Wednesday, April 29, 2009

Book Review: iPhone in Action

iPhone in Action, Introduction to Web and SDK Development, is 50% off the regular price until April 30, 2009. To get the discount, just go to the publisher's site and when you order use this code: tuaw50. This is only for the current edition of iPhone in Action. If you miss the sale, Amazon has it for sale at 34% off.

This book is a great starter book and we used it to help us with the development of our first iPhone application. The best part of buying this book was getting the downloadable PDF version for free. That helped a lot, especially when we needed to copy examples from the book.

The book does provide ample coverage iPhone development. This includes web and native apps. The tutorials are very good and there are code examples for most major iPhone areas. Although our app was not a web app, which a full third of the book covers, we found it interesting to read this part of the book. Later on it helped us with adding web access to our app. The native app part of the book introduces the SDK, starting with an overview of Objective-C and XCode, and then follows up with excellent step by step tutorials. These tutorial teach you how to use Interface Builder and the different kinds of view controllers to create your GUI. The part of the book covers graphics, web interaction, SQLite databases, using the address book, etc. iPhone in Action is great for experienced programmers and iPhone development beginners, mainly because it covers both web and then SDK.

If you want to sample the book before you buy, the publisher has 3 chapters you can download, as well as all the source code from the book. Just visit the Manning Publications website to check it out. The free ebook that accompanies the book is provided by the publisher at their website as well. You have to buy the book to get the code they require when you click on the ebook link.

As always, we will provide you with some comments from other reviewers that do not share our opinion on the book:

A very basic introductory book to iPhone programming, says "IT Developer," my major complain is that it either left out the important stuff or only roughly addressed them. For example, NSException handling is not even mentioned in the book.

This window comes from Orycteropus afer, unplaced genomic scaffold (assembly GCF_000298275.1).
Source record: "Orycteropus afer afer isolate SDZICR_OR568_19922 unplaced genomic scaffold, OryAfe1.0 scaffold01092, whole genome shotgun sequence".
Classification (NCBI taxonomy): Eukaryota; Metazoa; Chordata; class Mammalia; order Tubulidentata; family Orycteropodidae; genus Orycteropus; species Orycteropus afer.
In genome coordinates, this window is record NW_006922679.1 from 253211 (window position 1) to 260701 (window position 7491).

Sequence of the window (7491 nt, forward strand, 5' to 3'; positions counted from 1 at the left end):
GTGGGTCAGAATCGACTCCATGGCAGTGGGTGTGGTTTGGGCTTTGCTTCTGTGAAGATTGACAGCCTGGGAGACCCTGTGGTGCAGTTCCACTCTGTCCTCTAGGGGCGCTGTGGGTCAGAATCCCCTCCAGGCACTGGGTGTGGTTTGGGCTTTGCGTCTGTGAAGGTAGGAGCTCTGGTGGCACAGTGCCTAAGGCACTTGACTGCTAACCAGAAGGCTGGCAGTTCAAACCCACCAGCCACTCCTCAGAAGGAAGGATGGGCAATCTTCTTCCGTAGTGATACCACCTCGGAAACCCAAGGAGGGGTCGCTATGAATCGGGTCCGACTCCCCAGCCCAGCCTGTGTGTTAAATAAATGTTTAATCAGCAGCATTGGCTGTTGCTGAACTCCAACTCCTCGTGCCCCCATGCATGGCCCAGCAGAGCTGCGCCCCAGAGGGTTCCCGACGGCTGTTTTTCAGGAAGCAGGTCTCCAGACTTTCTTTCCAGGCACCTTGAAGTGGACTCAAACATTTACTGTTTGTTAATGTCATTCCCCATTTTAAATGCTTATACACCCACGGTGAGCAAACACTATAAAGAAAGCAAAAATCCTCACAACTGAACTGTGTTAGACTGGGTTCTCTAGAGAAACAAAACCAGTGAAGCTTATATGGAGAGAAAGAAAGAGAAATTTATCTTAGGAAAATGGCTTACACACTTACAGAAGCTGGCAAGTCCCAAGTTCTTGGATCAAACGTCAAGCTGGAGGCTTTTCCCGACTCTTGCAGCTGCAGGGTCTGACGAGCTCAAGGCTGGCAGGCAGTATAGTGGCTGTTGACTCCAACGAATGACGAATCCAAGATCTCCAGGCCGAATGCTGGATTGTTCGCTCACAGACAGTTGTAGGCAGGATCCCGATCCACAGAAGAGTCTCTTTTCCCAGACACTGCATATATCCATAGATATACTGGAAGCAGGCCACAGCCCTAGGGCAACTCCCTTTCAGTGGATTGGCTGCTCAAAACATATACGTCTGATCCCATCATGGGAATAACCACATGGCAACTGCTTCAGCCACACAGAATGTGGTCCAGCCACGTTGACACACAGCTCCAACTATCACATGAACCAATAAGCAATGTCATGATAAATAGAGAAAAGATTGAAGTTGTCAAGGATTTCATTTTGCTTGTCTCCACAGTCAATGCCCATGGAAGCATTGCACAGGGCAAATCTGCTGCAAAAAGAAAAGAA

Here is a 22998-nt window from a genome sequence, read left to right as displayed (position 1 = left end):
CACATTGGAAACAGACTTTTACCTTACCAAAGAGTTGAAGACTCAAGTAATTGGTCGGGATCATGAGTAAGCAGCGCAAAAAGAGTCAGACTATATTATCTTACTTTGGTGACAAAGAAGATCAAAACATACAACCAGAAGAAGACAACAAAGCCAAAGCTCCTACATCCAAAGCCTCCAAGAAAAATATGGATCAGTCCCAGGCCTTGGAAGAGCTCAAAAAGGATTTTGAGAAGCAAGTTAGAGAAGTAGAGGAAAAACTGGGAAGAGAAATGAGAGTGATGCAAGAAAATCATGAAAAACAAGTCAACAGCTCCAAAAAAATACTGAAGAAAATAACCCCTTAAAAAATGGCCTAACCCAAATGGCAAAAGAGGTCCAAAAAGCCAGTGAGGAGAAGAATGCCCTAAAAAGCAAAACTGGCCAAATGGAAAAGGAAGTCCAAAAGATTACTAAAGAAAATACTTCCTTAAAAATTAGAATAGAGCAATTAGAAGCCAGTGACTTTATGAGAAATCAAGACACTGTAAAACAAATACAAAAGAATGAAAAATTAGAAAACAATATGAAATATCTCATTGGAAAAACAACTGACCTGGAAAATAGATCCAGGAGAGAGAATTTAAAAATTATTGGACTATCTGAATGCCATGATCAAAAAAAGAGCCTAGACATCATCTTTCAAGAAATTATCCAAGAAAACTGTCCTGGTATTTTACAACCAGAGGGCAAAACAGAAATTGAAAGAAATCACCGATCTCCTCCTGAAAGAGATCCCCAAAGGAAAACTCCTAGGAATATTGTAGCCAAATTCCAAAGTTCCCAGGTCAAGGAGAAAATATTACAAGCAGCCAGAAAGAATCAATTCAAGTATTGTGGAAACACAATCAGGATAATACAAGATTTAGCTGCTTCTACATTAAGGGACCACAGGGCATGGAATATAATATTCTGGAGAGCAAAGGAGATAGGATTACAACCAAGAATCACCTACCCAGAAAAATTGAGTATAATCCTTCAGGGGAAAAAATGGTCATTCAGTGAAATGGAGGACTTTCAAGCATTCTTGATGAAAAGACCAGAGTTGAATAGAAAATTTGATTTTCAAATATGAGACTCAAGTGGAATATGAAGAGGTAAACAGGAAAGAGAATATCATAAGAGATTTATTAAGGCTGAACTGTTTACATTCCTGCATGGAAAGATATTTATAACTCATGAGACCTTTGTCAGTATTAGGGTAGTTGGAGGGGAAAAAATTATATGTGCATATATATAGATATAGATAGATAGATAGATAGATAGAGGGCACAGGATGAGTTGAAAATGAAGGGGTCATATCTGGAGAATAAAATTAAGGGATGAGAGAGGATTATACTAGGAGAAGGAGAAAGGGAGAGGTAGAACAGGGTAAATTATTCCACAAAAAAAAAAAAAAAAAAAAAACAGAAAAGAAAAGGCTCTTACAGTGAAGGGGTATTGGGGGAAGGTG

Barry A. Starrfield writes: All about HTML Programming. "Be aware that this book is strongly focused towards iPhone Web applications development. Sadly, your Web based iPhone app is not what consumers want - they want an SDK application, and those are the applications that you'll get paid for."

Wednesday, April 22, 2009

Book Review: The iPhone Developer's Cookbook

Overwhelming, reviewers have both praised Erica Sadun's book The iPhone Developer's Cookbook: Building Applications with the iPhone SDK and warned that it's not for beginners. We found this book very helpful during the development of our first iPhone app (Phone Alarm) and were pleased that it came in both paperback and PDF. I particularly like books that come with a companion PDF version.

Erica Sadun first explores the iPhone delivery platform and SDK, helping you set up your development environment, and then shows you how iPhone applications are constructed. Next, she offers single-task recipes for the full spectrum of iPhone/iPod touch programming jobs:
• Utilize views and tables
• Organize interface elements
• Alert and respond to users
• Access the Address Book (people), Core Location (places), and Sensors (things)
• Connect to the Internet and Web services
• Display media content
• Create secure Keychain entries

I thought it was a great book whether you had experience or not, but I found several other reviews that disagree:

Jason R. Weiss (Katy, TX USA) writes: New to Apple's Developer Tools? This book is not for you!, The book states it is aimed "squarely at anyone just getting started with iPhone programming." It is not...

Perfect for seasoned programmers, writes J. Badger. If you're an accomplished Objective C programmer then this book really helps you understand the fine points of iPhone programming...

Bernhard Müller cleary warns that This should be your SECOND iPhone programming book!She shows a lot of tricks you won't see in the standard books. But to really enjoy this book, you should know iPhone programming at least basically...

Wednesday, April 15, 2009

Push Services Too Costly For Some iPhone Developers?